The Vegetable Systems Trial is a side-by-side comparison of conventional and organic methods for growing vegetables.

VST is specifically designed to analyze nutrient density in the finished crops. It’s the first of its kind—no other crop comparison study has been focused on exploring the links between soil health and human health.

What We’re Researching

The Vegetable Systems Trial analyzes root, fruit, and leaf crops including potatoes, butternut squash, lettuce, green beans, and sweet corn.

The Vegetable Systems Trial has four unique growing systems. Mirroring the most common vegetable management strategies throughout the United States, two of the systems utilize tillage with black plastic mulch, further divided into organic and conventional plots. The remaining two systems employ reduced tillage strategies, with cover crops and no-till management in organic plots and herbicides in conventional plots.

Data collected will measure:

  • Differences in nutrient density of vegetables
  • Differences in soil health over time
  • Drought resilience
  • Resilience to insects, diseases and weed pressure
  • Profitability

Why does it matter?

The nutrient density of fruits and vegetables grown in the U.S. has declined in the past 50-70 years. That means many people today are struggling with “hidden hunger”—they’re getting enough calories but not the vital nutrients necessary for health.

We know organic systems create healthier soil. We know healthier soil means healthier plants. Now we need to know, are those healthier plants more nutritionally dense? Can they improve human health? Begun in 2017 and intended to run for more than twenty years, the VST is aimed at answering these important questions.

rodale potatoes

Did You Know?

Potatoes account for 10% of all pestcides used in the U.S. by weight.

Changes in the soil

In our Farming Systems Trial, the land started as conventional. Over time, we observed that the organic systems in that trial had improved soil health. The site of the Vegetable Systems Trial, however, has been managed organically for more than 40 years. We expect to observe a degradation of soil health in the conventional systems that are a part of VST—similar to what has happened in much of global food production since the advent of chemical agriculture. Our controlled experiment gives us the unique opportunity to see if and how degraded soil health affects the chemical composition of food.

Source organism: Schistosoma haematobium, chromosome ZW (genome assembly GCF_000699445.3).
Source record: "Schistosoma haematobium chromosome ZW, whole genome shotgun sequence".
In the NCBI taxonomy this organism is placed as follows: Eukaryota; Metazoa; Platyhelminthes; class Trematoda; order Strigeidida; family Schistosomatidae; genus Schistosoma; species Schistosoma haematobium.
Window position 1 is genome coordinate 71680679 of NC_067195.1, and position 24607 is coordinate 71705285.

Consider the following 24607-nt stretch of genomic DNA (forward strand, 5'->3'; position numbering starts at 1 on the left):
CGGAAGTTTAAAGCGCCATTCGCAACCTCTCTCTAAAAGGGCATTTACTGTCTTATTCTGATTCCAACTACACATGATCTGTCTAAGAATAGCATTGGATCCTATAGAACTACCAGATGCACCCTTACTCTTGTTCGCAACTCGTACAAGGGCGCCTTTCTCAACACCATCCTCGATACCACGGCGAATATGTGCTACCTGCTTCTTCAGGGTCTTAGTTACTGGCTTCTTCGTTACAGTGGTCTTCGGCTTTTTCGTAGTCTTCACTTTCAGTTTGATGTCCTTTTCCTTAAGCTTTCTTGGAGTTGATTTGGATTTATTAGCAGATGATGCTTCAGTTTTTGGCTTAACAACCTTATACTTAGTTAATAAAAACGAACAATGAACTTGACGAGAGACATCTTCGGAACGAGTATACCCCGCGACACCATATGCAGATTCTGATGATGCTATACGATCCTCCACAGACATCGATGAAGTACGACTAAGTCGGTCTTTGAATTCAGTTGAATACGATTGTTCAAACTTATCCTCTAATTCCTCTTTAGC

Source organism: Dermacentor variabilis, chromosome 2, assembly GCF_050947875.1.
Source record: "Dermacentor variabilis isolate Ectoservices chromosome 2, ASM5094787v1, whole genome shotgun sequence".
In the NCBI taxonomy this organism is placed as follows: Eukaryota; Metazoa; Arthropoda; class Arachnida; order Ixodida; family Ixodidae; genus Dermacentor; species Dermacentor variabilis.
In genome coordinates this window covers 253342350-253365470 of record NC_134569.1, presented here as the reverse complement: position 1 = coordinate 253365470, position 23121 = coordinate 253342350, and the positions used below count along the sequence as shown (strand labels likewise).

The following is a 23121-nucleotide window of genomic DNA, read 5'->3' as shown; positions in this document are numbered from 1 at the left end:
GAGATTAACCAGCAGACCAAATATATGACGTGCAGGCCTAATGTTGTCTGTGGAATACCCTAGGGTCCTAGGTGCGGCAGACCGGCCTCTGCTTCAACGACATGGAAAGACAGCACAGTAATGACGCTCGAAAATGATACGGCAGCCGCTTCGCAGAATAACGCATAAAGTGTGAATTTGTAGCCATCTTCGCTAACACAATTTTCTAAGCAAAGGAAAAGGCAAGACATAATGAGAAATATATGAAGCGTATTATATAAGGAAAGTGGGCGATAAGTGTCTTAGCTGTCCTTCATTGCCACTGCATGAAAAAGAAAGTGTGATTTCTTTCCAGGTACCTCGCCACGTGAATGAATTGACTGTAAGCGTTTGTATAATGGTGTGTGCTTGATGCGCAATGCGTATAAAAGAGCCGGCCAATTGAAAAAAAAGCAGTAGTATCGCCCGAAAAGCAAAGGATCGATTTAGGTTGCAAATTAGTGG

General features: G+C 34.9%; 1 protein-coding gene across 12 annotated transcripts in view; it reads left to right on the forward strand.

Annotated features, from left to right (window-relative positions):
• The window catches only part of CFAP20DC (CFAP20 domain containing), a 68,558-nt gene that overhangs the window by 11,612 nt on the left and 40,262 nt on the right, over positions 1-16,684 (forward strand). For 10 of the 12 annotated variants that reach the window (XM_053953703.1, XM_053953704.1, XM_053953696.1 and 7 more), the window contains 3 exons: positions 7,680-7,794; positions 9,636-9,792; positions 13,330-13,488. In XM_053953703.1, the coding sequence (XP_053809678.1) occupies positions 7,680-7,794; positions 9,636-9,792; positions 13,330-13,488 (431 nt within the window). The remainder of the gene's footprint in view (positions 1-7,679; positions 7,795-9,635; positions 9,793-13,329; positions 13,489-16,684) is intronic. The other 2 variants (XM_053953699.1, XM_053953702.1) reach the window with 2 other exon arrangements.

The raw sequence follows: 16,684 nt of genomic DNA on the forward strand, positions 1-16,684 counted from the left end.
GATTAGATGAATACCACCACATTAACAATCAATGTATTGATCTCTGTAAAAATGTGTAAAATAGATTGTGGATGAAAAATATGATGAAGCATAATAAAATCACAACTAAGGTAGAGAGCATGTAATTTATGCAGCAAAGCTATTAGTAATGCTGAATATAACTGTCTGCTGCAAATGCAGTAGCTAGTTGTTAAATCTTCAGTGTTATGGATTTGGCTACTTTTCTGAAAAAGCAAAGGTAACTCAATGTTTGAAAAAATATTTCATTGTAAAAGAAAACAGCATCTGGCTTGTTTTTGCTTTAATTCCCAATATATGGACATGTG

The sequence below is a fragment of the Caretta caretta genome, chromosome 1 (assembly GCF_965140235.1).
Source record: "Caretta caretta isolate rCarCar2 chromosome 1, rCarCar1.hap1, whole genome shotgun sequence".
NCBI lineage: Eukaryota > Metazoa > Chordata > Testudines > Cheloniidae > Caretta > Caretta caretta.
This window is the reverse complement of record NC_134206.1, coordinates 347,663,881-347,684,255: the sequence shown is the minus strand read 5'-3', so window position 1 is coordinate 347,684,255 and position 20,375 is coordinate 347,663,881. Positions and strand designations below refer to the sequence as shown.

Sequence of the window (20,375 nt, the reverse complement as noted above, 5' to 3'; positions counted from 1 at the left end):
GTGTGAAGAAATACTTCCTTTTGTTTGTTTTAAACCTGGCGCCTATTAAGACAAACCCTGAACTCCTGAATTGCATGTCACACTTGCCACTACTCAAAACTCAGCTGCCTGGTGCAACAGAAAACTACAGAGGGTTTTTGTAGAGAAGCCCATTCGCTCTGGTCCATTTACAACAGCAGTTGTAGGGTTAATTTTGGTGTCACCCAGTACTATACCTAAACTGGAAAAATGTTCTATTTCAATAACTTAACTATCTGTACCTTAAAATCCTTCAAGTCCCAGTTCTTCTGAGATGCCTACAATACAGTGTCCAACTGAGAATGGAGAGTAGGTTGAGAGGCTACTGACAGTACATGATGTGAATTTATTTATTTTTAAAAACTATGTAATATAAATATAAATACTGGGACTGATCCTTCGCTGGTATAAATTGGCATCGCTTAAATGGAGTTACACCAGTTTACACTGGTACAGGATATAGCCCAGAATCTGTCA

Research Staff

Dr. Gladis Zinati

Director, Vegetable Systems Trial

Dr. Gladis Zinati, director of the Vegetable Systems Trial and Soil Scientist. She evaluates the impact of cropping systems and management practices on nutrient cycling, carbon sequestration, vegetable nutrient density and plant resistance to pests. She conducts research on no-till practices, fertilizers, cover crops, compost formulations, and biological tools to improve pest management. She has 30 years’ experience and holds undergraduate degrees in General Agriculture and Agriculture Engineering; a M.S. in Horticulture from the American University of Beirut; and a Ph.D. in Soil Fertility from Michigan State University. Before joining Rodale Institute in 2012, Gladis worked on projects evaluating management practices that optimize crop yields and reduce degradation of water quality at the University of Florida and Rutgers University.

Year 4 Updates

In this webinar, learn about our side-by-side comparison of organic vs. conventional farming practices and what they mean for vegetable yield, soil health, and nutrient density.

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